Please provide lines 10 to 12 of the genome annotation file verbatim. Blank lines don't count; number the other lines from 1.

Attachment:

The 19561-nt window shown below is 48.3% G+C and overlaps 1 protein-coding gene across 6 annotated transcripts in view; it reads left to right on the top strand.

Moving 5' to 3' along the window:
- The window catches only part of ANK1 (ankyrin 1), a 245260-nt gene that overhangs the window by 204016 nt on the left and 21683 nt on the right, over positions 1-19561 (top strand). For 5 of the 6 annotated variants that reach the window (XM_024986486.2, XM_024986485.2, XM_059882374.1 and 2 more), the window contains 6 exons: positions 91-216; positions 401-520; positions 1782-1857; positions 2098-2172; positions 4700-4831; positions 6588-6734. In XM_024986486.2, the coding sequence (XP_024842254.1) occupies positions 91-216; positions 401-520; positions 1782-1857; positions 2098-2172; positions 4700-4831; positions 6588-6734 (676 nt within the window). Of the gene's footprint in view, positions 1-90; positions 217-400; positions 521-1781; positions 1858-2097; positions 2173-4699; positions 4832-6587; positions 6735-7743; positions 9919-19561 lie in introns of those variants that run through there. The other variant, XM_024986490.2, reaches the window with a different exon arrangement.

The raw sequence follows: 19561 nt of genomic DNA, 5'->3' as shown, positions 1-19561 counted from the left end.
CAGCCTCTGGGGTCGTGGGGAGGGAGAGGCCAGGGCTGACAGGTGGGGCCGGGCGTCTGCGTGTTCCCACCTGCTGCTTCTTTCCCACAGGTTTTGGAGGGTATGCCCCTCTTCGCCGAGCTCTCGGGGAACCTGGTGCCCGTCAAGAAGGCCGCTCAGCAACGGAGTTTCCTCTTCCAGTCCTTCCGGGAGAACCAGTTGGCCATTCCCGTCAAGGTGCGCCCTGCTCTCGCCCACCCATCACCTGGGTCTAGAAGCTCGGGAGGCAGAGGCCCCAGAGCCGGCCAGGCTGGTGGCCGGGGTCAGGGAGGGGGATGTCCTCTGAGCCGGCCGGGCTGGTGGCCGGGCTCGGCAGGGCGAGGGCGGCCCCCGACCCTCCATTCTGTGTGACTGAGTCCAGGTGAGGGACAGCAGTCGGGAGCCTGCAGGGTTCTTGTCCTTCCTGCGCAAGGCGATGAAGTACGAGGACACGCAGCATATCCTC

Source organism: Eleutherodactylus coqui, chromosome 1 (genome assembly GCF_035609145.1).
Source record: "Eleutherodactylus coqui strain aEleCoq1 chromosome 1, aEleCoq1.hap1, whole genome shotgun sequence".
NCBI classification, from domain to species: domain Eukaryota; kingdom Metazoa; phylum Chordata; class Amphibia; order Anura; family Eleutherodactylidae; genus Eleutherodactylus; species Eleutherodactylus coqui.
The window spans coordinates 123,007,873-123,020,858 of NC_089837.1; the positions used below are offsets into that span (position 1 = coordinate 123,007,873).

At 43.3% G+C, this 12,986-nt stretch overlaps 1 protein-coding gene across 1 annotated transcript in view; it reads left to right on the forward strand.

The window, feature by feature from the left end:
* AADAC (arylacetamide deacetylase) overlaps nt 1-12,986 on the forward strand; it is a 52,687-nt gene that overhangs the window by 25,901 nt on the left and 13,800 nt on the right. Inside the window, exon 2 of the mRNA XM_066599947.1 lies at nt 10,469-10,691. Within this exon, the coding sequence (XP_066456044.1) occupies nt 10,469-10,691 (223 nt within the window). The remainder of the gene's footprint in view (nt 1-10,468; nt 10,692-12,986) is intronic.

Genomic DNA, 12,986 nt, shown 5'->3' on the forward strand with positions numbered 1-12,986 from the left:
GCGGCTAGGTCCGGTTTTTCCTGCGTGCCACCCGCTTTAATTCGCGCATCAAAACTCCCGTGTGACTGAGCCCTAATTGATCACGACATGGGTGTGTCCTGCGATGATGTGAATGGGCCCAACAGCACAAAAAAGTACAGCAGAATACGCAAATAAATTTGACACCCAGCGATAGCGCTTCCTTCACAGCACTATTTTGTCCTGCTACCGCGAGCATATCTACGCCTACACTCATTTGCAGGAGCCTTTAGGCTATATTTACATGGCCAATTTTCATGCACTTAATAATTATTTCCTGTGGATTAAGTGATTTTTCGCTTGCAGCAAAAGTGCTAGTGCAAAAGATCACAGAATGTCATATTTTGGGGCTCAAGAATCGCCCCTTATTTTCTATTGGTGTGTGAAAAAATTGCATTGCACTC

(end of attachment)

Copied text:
At 43.3% G+C, this 12,986-nt stretch overlaps 1 protein-coding gene across 1 annotated transcript in view; it reads left to right on the forward strand.

The window, feature by feature from the left end:
* AADAC (arylacetamide deacetylase) overlaps nt 1-12,986 on the forward strand; it is a 52,687-nt gene that overhangs the window by 25,901 nt on the left and 13,800 nt on the right. Inside the window, exon 2 of the mRNA XM_066599947.1 lies at nt 10,469-10,691. Within this exon, the coding sequence (XP_066456044.1) occupies nt 10,469-10,691 (223 nt within the window). The remainder of the gene's footprint in view (nt 1-10,468; nt 10,692-12,986) is intronic.